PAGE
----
Today’s “traditional” college students will usually bring everything they need with them to college, including their laptops. Laptops have become a necessary part of the university classroom; used by students and teachers to connect, take notes, and have their work at their fingertips during class time. The 2016 ACUTA survey found that, as of 2015, laptops have become the top bandwidth-consuming devices on campus (taking over from mobile devices in previous years). Laptops tend to run programs that require more bandwidth (such as video games, virtual-learning tools, multimedia file storage, or streaming services like Netflix). Additionally, students may use laptops for P2P sharing methods, music downloading, and other high-bandwidth activities that are sure to take a bite out of your network.

The laptop is not going away anytime soon, so consider putting a yearly cap on bandwidth allotment per student login. This will encourage students to take some of their higher-bandwidth-hogging activities to alternate locations, such as a local library or coffee shop, freeing up space on your network.

(Next page: More bandwidth hogs and solutions)

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How to fight back against contract cheating

Academic cheating is not new or particularly inventive. There are, all in all, only a few ways to misrepresent your grasp of information.

Of the available options, contracting ghost writers, or paying someone to do another person’s coursework, has long been the most difficult to detect and eradicate because catching it relies at least in part on a sense of teacher intuition—that something about the turned-in work doesn’t quite align. However, if a student starts out using academic pinch hitters or invests in personalizing the material, even teacher intuition can be blunted.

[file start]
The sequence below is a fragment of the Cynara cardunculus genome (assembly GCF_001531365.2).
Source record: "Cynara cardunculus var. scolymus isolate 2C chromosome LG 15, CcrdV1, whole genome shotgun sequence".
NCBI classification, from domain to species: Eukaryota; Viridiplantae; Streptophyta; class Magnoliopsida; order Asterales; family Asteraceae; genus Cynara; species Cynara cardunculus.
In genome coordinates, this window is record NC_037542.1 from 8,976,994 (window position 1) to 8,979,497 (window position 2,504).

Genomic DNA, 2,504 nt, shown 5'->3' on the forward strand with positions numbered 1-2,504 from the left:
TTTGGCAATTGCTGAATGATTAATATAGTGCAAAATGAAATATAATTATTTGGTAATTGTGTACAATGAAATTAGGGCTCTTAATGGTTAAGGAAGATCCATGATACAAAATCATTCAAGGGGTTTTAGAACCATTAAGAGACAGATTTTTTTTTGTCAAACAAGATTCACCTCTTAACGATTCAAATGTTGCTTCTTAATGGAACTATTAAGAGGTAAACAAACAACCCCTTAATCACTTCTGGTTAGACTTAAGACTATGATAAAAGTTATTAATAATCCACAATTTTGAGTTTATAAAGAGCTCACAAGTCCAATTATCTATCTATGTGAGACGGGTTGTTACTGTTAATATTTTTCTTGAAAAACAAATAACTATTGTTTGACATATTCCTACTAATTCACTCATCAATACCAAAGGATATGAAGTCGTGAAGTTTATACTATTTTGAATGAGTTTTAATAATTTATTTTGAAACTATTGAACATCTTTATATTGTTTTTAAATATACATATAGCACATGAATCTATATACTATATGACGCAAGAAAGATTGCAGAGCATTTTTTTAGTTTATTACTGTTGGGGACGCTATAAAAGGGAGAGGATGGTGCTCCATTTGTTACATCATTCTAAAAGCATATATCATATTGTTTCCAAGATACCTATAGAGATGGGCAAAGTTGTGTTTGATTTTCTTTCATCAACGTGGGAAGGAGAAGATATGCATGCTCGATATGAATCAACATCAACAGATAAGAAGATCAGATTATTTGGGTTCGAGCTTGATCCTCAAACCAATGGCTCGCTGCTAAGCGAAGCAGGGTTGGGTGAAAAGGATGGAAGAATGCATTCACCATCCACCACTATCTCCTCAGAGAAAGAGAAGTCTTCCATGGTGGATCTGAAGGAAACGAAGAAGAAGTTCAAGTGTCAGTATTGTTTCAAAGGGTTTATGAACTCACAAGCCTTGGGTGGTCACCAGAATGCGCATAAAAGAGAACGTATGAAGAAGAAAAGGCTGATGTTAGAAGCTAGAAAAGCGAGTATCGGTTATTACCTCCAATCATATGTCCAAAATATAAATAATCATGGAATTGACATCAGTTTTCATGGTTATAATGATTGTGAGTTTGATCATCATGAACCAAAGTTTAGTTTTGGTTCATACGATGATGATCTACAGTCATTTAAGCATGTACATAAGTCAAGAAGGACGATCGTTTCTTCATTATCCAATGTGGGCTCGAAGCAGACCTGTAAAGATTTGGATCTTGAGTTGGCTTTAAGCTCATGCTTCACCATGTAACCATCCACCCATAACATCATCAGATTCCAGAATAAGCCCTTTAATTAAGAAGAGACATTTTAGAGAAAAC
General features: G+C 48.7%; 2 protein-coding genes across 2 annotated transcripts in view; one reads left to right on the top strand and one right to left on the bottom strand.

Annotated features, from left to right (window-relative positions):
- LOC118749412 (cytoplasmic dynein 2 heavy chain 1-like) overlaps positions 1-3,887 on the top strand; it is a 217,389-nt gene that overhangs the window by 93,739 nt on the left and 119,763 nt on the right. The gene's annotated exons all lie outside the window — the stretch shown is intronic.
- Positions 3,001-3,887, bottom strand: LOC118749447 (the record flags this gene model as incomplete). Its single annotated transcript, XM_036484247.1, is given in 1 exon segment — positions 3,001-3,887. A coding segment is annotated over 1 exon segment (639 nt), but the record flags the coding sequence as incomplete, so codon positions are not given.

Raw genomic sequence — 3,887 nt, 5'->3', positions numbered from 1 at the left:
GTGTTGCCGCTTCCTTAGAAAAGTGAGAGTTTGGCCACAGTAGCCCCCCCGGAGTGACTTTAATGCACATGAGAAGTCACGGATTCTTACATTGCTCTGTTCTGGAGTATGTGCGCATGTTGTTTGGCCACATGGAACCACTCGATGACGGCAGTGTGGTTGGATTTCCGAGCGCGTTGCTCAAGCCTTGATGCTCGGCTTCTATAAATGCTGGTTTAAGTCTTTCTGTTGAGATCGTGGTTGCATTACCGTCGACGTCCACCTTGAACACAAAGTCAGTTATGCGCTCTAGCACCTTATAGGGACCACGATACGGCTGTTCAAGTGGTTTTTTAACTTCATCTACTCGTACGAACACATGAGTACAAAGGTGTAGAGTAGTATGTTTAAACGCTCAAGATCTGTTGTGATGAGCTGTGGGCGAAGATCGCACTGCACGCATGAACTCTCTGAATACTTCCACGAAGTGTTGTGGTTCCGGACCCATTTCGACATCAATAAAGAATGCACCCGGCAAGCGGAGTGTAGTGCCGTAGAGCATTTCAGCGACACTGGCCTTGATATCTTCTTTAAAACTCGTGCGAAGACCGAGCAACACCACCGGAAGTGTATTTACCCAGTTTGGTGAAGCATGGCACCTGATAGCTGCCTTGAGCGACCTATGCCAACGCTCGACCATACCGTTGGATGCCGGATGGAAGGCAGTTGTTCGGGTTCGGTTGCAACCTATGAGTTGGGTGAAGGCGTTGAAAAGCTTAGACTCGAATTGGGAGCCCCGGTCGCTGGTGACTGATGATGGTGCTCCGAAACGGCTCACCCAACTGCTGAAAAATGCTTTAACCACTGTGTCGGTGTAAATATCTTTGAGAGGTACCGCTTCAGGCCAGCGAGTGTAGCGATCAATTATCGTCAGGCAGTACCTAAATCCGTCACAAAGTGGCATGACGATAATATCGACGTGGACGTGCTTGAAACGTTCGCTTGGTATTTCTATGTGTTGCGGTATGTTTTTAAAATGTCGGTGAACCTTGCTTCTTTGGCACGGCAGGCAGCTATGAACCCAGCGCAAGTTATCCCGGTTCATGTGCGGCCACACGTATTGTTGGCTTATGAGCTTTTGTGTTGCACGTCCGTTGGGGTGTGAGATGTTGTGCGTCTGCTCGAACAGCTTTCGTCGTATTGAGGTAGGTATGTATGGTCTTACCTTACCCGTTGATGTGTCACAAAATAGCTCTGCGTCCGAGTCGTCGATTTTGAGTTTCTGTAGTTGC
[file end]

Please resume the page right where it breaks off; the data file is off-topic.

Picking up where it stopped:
Add to that the reality that, even when it’s suspected, ghost writing is one of the more difficult forms of malfeasance to prove. Unless it’s outright, undebated plagiarism, a charge of “I think this is not your work” can be slippery to make stick.

A recent survey from Turnitin, the company that’s helped thousands of schools detect and deter plagiarism, underscores the points about the prevalence of ghost writing in academic communities, as well its difficulty to substantiate. According to the survey of more than 1,000 higher-education instructors in the U.S. and Canada, nearly one in three (32 percent) suspected a student of turning in work that was done by someone else. Two in three said they may not act on those suspicions due to “insufficient evidence.”

(Next page: Ways to wipe out contract cheating)

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How to improve faculty and staff onboarding in higher ed

The hiring and onboarding processes can be extremely complex for colleges and universities. Higher-education institutions often bring in hundreds of new employees every year—from professors to student workers to administrators to dining service personnel. Hiring and onboarding these employees can involve dozens of hiring managers across various departments and multiple campuses. And the institutions must adhere to a number of strict state regulations for educational employers.

Not surprisingly, higher-ed HR teams can have a hard time tracking all the paperwork and tasks required to welcome new employees. This is a big problem, since flawed onboarding leads to poor employee retention, which negatively affects enrollment numbers.